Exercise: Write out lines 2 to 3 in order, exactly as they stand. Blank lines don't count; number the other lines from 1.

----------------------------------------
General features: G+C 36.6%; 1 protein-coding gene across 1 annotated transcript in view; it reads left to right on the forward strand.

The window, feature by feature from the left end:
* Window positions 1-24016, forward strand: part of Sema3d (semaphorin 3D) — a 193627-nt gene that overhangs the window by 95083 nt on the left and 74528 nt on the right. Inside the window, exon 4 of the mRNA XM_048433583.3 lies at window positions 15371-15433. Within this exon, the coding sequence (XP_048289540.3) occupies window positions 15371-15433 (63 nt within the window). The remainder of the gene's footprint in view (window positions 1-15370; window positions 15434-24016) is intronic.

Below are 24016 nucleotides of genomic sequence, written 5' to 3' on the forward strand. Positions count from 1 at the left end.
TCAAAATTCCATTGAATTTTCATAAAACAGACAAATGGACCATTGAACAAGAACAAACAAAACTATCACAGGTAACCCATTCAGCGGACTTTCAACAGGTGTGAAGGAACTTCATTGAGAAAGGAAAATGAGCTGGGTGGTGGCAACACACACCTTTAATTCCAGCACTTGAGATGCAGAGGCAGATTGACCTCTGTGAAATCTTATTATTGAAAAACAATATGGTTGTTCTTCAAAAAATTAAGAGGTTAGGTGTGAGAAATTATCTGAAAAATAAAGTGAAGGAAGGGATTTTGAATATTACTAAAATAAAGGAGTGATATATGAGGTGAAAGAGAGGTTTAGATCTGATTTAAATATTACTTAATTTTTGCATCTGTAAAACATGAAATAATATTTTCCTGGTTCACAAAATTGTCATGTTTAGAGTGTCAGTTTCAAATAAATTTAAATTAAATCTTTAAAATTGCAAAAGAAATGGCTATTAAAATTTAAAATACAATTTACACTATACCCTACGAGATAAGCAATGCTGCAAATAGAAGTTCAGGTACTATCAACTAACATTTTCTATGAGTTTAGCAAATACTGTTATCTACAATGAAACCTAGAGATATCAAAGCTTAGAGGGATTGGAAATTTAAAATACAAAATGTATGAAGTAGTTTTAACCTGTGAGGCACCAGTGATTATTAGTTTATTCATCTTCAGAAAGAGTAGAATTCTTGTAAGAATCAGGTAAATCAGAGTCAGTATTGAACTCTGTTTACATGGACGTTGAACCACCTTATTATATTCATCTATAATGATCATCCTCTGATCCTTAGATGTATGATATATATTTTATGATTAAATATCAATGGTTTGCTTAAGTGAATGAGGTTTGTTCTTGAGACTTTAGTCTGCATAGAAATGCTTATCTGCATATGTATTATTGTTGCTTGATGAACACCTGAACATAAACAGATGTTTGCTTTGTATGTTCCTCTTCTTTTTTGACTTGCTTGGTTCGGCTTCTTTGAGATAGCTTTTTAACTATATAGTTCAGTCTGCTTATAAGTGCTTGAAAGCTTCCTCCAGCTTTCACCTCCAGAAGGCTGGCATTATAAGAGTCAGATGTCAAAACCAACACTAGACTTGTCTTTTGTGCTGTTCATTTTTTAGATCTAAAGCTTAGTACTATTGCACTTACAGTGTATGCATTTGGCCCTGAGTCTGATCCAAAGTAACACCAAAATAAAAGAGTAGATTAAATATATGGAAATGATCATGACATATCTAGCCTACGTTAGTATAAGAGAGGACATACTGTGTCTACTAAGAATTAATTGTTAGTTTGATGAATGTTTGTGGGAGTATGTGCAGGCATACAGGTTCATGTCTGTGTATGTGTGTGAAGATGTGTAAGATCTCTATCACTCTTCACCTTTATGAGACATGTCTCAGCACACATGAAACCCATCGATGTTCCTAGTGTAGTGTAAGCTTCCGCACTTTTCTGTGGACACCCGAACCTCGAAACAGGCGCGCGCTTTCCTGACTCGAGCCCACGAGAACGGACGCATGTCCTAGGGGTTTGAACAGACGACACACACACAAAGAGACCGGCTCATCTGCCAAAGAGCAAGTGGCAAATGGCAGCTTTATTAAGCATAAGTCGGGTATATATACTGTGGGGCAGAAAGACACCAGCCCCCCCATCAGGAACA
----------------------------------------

The window, feature by feature from the left end:
* Window positions 1-24016, forward strand: part of Sema3d (semaphorin 3D) — a 193627-nt gene that overhangs the window by 95083 nt on the left and 74528 nt on the right. Inside the window, exon 4 of the mRNA XM_048433583.3 lies at window positions 15371-15433. Within this exon, the coding sequence (XP_048289540.3) occupies window positions 15371-15433 (63 nt within the window). The remainder of the gene's footprint in view (window positions 1-15370; window positions 15434-24016) is intronic.